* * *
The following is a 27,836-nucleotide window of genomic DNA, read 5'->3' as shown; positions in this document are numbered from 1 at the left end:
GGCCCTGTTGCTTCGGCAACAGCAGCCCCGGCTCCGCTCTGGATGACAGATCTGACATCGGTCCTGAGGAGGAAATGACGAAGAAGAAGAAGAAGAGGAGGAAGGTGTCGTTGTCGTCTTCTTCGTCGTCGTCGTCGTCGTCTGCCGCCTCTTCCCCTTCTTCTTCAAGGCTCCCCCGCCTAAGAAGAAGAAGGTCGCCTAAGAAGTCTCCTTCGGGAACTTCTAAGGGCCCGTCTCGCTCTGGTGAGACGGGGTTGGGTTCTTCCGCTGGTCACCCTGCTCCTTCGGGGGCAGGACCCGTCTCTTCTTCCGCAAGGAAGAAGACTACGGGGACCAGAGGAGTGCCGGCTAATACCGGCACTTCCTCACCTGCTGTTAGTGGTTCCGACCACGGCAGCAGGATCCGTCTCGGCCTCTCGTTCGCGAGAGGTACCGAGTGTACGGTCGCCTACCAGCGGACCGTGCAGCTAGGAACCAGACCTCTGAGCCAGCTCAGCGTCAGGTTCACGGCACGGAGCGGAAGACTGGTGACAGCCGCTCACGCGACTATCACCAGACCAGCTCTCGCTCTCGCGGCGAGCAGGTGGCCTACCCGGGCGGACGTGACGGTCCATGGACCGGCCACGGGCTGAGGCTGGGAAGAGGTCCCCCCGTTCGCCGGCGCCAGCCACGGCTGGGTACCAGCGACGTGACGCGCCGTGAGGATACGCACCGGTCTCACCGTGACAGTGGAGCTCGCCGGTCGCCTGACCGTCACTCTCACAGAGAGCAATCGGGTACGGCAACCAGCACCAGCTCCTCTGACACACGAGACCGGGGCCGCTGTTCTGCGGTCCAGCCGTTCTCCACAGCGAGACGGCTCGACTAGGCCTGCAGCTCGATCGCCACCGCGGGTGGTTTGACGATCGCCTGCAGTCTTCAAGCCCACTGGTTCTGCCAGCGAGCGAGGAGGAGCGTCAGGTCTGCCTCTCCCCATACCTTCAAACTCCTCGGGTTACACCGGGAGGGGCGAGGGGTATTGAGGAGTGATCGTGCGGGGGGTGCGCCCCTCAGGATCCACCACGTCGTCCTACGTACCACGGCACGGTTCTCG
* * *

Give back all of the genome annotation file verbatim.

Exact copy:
The following is a 27,836-nucleotide window of genomic DNA, read 5'->3' as shown; positions in this document are numbered from 1 at the left end:
GGCCCTGTTGCTTCGGCAACAGCAGCCCCGGCTCCGCTCTGGATGACAGATCTGACATCGGTCCTGAGGAGGAAATGACGAAGAAGAAGAAGAAGAGGAGGAAGGTGTCGTTGTCGTCTTCTTCGTCGTCGTCGTCGTCGTCTGCCGCCTCTTCCCCTTCTTCTTCAAGGCTCCCCCGCCTAAGAAGAAGAAGGTCGCCTAAGAAGTCTCCTTCGGGAACTTCTAAGGGCCCGTCTCGCTCTGGTGAGACGGGGTTGGGTTCTTCCGCTGGTCACCCTGCTCCTTCGGGGGCAGGACCCGTCTCTTCTTCCGCAAGGAAGAAGACTACGGGGACCAGAGGAGTGCCGGCTAATACCGGCACTTCCTCACCTGCTGTTAGTGGTTCCGACCACGGCAGCAGGATCCGTCTCGGCCTCTCGTTCGCGAGAGGTACCGAGTGTACGGTCGCCTACCAGCGGACCGTGCAGCTAGGAACCAGACCTCTGAGCCAGCTCAGCGTCAGGTTCACGGCACGGAGCGGAAGACTGGTGACAGCCGCTCACGCGACTATCACCAGACCAGCTCTCGCTCTCGCGGCGAGCAGGTGGCCTACCCGGGCGGACGTGACGGTCCATGGACCGGCCACGGGCTGAGGCTGGGAAGAGGTCCCCCCGTTCGCCGGCGCCAGCCACGGCTGGGTACCAGCGACGTGACGCGCCGTGAGGATACGCACCGGTCTCACCGTGACAGTGGAGCTCGCCGGTCGCCTGACCGTCACTCTCACAGAGAGCAATCGGGTACGGCAACCAGCACCAGCTCCTCTGACACACGAGACCGGGGCCGCTGTTCTGCGGTCCAGCCGTTCTCCACAGCGAGACGGCTCGACTAGGCCTGCAGCTCGATCGCCACCGCGGGTGGTTTGACGATCGCCTGCAGTCTTCAAGCCCACTGGTTCTGCCAGCGAGCGAGGAGGAGCGTCAGGTCTGCCTCTCCCCATACCTTCAAACTCCTCGGGTTACACCGGGAGGGGCGAGGGGTATTGAGGAGTGATCGTGCGGGGGGTGCGCCCCTCAGGATCCACCACGTCGTCCTACGTACCACGGCACGGTTCTCG